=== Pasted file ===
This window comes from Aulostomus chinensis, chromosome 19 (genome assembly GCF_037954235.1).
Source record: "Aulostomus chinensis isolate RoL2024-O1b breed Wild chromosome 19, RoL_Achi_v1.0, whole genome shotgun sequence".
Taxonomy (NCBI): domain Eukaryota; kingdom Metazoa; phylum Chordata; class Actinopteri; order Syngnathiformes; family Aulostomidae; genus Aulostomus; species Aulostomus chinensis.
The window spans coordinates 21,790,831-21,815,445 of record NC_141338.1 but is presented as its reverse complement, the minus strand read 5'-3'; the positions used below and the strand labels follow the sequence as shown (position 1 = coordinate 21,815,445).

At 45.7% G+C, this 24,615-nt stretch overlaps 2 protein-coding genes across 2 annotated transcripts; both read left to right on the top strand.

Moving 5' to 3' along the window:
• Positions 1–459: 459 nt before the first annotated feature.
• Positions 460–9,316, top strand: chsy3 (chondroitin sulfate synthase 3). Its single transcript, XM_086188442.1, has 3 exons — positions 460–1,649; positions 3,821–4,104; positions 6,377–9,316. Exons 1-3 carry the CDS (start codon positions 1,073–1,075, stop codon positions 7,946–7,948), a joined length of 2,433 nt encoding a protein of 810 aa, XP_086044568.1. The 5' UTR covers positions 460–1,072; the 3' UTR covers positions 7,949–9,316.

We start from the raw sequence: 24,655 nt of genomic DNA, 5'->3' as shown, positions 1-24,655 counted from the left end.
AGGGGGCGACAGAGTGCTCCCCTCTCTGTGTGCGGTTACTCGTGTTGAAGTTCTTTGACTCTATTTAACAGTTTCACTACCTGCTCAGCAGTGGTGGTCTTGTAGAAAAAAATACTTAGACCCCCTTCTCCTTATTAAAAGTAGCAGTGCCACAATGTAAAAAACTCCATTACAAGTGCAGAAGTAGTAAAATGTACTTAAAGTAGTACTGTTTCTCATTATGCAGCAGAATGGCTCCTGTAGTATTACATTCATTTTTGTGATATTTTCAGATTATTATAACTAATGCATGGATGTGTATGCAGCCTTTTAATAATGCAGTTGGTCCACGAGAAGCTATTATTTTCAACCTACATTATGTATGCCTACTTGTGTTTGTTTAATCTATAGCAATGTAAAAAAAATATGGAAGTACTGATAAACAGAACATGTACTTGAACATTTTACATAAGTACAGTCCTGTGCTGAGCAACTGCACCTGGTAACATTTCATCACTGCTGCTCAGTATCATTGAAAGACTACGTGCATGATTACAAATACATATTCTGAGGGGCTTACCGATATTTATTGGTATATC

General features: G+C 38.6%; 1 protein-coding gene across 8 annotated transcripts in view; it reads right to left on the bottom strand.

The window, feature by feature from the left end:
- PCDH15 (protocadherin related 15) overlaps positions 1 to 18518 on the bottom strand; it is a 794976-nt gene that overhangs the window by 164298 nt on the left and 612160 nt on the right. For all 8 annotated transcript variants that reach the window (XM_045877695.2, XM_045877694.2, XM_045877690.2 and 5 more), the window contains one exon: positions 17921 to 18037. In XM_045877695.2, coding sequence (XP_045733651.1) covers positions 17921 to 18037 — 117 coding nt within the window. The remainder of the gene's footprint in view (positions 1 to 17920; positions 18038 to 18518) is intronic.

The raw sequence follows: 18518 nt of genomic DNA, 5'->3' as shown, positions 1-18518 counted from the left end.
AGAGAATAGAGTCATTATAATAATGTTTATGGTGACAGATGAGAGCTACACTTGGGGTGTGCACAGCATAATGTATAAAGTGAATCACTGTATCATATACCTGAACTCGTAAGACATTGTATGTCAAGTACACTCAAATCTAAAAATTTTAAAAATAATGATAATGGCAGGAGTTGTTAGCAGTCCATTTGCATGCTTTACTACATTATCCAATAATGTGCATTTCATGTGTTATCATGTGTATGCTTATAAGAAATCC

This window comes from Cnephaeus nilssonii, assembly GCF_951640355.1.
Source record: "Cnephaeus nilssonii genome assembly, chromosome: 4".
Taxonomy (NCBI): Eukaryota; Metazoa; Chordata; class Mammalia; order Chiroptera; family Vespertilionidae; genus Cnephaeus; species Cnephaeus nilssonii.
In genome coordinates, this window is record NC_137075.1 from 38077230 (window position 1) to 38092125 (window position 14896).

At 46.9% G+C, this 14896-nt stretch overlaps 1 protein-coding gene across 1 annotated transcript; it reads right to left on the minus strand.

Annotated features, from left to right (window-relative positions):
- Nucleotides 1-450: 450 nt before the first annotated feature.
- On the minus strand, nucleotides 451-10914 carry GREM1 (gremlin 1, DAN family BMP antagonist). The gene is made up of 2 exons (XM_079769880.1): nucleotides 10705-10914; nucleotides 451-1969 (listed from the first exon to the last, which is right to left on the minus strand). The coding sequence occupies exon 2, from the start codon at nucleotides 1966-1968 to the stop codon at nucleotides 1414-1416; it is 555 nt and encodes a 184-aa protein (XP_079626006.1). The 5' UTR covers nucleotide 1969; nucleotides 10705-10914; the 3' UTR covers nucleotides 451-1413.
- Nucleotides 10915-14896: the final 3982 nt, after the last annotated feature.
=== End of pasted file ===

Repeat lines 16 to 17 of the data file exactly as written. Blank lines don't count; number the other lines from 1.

This window comes from Cnephaeus nilssonii, assembly GCF_951640355.1.
Source record: "Cnephaeus nilssonii genome assembly, chromosome: 4".